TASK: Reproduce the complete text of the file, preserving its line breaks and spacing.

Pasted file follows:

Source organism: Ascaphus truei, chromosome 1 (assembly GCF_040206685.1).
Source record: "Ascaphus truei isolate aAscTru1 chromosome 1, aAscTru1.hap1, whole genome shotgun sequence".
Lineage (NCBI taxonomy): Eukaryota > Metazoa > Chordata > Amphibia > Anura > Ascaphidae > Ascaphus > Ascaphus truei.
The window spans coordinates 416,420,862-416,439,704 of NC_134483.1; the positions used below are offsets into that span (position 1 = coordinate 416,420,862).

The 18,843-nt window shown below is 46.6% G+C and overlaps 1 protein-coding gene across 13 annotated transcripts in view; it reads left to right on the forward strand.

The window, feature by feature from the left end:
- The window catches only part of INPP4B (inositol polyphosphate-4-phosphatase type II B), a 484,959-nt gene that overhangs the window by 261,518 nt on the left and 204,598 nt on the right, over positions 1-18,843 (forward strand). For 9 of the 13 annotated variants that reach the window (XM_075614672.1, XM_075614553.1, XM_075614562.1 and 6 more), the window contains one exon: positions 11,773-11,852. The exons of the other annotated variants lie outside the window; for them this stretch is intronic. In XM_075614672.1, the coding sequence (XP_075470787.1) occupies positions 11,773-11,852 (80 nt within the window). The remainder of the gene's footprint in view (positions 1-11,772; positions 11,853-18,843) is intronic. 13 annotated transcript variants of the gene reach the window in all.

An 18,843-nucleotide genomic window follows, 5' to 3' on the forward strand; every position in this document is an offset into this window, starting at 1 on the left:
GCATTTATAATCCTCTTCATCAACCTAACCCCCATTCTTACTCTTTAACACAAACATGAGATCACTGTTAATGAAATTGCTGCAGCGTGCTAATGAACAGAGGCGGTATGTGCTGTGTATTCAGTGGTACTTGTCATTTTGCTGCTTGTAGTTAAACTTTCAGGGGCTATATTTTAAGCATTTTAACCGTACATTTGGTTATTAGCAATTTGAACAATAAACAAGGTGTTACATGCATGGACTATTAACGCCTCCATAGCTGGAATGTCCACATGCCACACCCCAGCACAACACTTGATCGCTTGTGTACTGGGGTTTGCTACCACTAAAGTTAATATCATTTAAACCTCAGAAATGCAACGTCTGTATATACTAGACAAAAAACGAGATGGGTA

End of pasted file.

Source organism: Ascaphus truei, chromosome 1 (assembly GCF_040206685.1).
Source record: "Ascaphus truei isolate aAscTru1 chromosome 1, aAscTru1.hap1, whole genome shotgun sequence".
Lineage (NCBI taxonomy): Eukaryota > Metazoa > Chordata > Amphibia > Anura > Ascaphidae > Ascaphus > Ascaphus truei.
The window spans coordinates 416,420,862-416,439,704 of NC_134483.1; the positions used below are offsets into that span (position 1 = coordinate 416,420,862).

The 18,843-nt window shown below is 46.6% G+C and overlaps 1 protein-coding gene across 13 annotated transcripts in view; it reads left to right on the forward strand.

The window, feature by feature from the left end:
- The window catches only part of INPP4B (inositol polyphosphate-4-phosphatase type II B), a 484,959-nt gene that overhangs the window by 261,518 nt on the left and 204,598 nt on the right, over positions 1-18,843 (forward strand). For 9 of the 13 annotated variants that reach the window (XM_075614672.1, XM_075614553.1, XM_075614562.1 and 6 more), the window contains one exon: positions 11,773-11,852. The exons of the other annotated variants lie outside the window; for them this stretch is intronic. In XM_075614672.1, the coding sequence (XP_075470787.1) occupies positions 11,773-11,852 (80 nt within the window). The remainder of the gene's footprint in view (positions 1-11,772; positions 11,853-18,843) is intronic. 13 annotated transcript variants of the gene reach the window in all.

An 18,843-nucleotide genomic window follows, 5' to 3' on the forward strand; every position in this document is an offset into this window, starting at 1 on the left:
GCATTTATAATCCTCTTCATCAACCTAACCCCCATTCTTACTCTTTAACACAAACATGAGATCACTGTTAATGAAATTGCTGCAGCGTGCTAATGAACAGAGGCGGTATGTGCTGTGTATTCAGTGGTACTTGTCATTTTGCTGCTTGTAGTTAAACTTTCAGGGGCTATATTTTAAGCATTTTAACCGTACATTTGGTTATTAGCAATTTGAACAATAAACAAGGTGTTACATGCATGGACTATTAACGCCTCCATAGCTGGAATGTCCACATGCCACACCCCAGCACAACACTTGATCGCTTGTGTACTGGGGTTTGCTACCACTAAAGTTAATATCATTTAAACCTCAGAAATGCAACGTCTGTATATACTAGACAAAAAACGAGATGGGTA